My father passed away on 15th October, 1985. He was 54 years young and it was probably due to a massive stroke or heart attack. It was superfluous to find out anyway; it was not as if knowing the cause of death would bring him back. I had lost my best friend.
I can still remember that day so clearly. Jeannie and I had lunch with him and he seemed O.K. After lunch, Jeannie went to settle matters with Avon Cosmetics as she had tendered her resignation a few days earlier. I went back to my office in Bangsar and had hardly got through the door when my uncle phoned to say my father had collapsed and was being rushed to Pantai Hospital. By the time I arrived at the A&E in Pantai he had already passed away. That lunch had become a farewell.
I was 26 years old and still trying to find my feet. Two weeks earlier I was drinking with him at a pub and we were discussing family issues that seemed so compelling then. I remember he was not a happy man at the time; frustrated that his life seemed a dead end street. Some of his children were being exactly as he did not want them to be. His eldest son (me) had just started out in the general insurance industry and seemingly was not about to fly high anytime soon enough. I remember saying to him, "Papa, please give me time" as if in promise that I will soon come to my own and ease things for him; not knowing 2 weeks was all that was left.
By October 1985, I had known Jeannie for more than 6 months and we were already very close. I do not think my parents were ever prepared for a Jeannie! To them, their son was still this small town boy in a big bad city. They were probably expecting me to bring home a girl instead of a woman! And Jeannie was a woman in every sense of the word! She was mature, confident, outspoken and she wasn't born yesterday. Though she did not drink, she smoked and could carry a conversation with the best of them. My parents were apprehensive that she seemed to have so many friends who were men! They missed the trees for the woods and overlooked that she was basically very grounded in traditional Chinese values. I suspect that in their private conversations they must have been worried that their son would be "drowned" in a relationship with a Jeannie! Afterall, she was my first serious relationship that they knew of and in fact she was.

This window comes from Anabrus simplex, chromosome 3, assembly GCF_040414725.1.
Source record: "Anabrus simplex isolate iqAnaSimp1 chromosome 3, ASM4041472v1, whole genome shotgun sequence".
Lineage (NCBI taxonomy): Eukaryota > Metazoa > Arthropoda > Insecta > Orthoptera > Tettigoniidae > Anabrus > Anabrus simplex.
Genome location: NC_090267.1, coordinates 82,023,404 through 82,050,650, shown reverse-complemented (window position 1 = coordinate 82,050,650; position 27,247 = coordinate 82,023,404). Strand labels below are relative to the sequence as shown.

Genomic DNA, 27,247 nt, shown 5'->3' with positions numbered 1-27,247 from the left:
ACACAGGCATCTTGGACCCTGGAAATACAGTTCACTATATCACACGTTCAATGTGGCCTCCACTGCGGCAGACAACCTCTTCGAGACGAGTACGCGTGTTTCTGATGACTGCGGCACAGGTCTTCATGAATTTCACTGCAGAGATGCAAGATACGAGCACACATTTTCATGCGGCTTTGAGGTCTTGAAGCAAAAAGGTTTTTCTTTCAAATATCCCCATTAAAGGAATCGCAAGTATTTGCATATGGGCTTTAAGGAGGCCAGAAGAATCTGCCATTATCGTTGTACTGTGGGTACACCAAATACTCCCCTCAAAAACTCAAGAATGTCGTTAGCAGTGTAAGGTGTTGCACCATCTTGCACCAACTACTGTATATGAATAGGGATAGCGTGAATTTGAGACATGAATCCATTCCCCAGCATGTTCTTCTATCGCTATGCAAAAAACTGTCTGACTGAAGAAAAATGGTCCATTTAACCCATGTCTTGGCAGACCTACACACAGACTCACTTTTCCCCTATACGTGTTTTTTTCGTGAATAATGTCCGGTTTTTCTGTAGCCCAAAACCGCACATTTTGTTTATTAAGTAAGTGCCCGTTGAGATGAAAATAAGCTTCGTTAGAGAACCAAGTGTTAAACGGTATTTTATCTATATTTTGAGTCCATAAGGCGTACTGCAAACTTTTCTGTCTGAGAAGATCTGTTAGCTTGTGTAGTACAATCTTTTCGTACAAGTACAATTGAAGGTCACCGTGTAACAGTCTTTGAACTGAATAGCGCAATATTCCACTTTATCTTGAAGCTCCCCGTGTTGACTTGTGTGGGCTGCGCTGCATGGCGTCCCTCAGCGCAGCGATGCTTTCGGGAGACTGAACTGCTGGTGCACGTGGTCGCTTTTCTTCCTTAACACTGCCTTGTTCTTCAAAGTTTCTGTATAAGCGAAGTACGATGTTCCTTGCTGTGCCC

My father had no problems with proudly introducing Jeannie as Keat's girlfriend and indeed they got along very well; he considered Jeannie more as a friend rather than potential daughter-in-law. He used to nick her cigarettes and felt comfortable enough with her to rummage through her handbag for them. They shared a lot of laughs. He even told her she was safe because "Keat thinks anything more than a mouthful is a waste!", referring to the obvious part of the female anatomy. But I think in his heart of hearts, he was not at ease. In character with his often terse disposition, one of his one-liners to Jeannie was, "Try not to bully Keat" and I think that reflected more of what he thought of me than of Jeannie.
The above was the backdrop when my father passed away. His death was the first time I had to face the passing of someone so close to me let alone someone who had been the anchor in my life. The previous experience was when my German Shepard died in my arms after being poisoned and it was only a pet.
I was devastated not so much for having lost my father but more for no longer being able to do all the things I wanted to do for him. That was my consternation and my biggest consolation was that I had Jeannie with me and the emotional support she provided eased much of my pain.
Of all the things in life that we take for granted, the greatest irony must be that death is one of them. Ours was a family that was irreligious sometimes to the point of irreverence. For a Chinese family, we never had an altar at home and though we observed some of the major festivals it was more out of tradition and filial piety rather than religious practice. My father was an athiest but that did not mean he was frivolous about values. He concertedly preached his own brand of morality based mainly on humanist ideals. One of the values he advocated was fair play and tried to instill that sense in his children. He felt that the sense of fair play would keep us on even keel and that it would take care of much of the rest.